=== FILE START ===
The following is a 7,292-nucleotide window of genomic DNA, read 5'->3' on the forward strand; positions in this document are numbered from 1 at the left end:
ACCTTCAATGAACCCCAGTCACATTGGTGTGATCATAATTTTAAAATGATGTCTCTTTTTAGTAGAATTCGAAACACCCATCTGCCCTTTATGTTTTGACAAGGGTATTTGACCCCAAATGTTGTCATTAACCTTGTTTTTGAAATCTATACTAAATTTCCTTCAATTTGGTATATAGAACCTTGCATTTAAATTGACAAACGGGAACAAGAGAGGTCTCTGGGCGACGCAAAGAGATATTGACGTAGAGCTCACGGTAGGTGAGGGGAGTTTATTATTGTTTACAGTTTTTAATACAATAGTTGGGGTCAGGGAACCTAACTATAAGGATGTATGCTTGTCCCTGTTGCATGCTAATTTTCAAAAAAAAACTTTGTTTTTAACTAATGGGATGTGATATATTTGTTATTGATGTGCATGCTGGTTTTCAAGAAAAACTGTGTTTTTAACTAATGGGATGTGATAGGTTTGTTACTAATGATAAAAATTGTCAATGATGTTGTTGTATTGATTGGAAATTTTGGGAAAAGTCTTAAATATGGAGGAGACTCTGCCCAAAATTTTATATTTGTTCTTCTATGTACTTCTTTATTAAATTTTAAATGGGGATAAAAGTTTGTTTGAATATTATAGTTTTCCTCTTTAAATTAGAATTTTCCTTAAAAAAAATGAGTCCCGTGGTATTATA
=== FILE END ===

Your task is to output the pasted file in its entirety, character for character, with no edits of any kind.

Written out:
The following is a 7,292-nucleotide window of genomic DNA, read 5'->3' on the forward strand; positions in this document are numbered from 1 at the left end:
ACCTTCAATGAACCCCAGTCACATTGGTGTGATCATAATTTTAAAATGATGTCTCTTTTTAGTAGAATTCGAAACACCCATCTGCCCTTTATGTTTTGACAAGGGTATTTGACCCCAAATGTTGTCATTAACCTTGTTTTTGAAATCTATACTAAATTTCCTTCAATTTGGTATATAGAACCTTGCATTTAAATTGACAAACGGGAACAAGAGAGGTCTCTGGGCGACGCAAAGAGATATTGACGTAGAGCTCACGGTAGGTGAGGGGAGTTTATTATTGTTTACAGTTTTTAATACAATAGTTGGGGTCAGGGAACCTAACTATAAGGATGTATGCTTGTCCCTGTTGCATGCTAATTTTCAAAAAAAAACTTTGTTTTTAACTAATGGGATGTGATATATTTGTTATTGATGTGCATGCTGGTTTTCAAGAAAAACTGTGTTTTTAACTAATGGGATGTGATAGGTTTGTTACTAATGATAAAAATTGTCAATGATGTTGTTGTATTGATTGGAAATTTTGGGAAAAGTCTTAAATATGGAGGAGACTCTGCCCAAAATTTTATATTTGTTCTTCTATGTACTTCTTTATTAAATTTTAAATGGGGATAAAAGTTTGTTTGAATATTATAGTTTTCCTCTTTAAATTAGAATTTTCCTTAAAAAAAATGAGTCCCGTGGTATTATA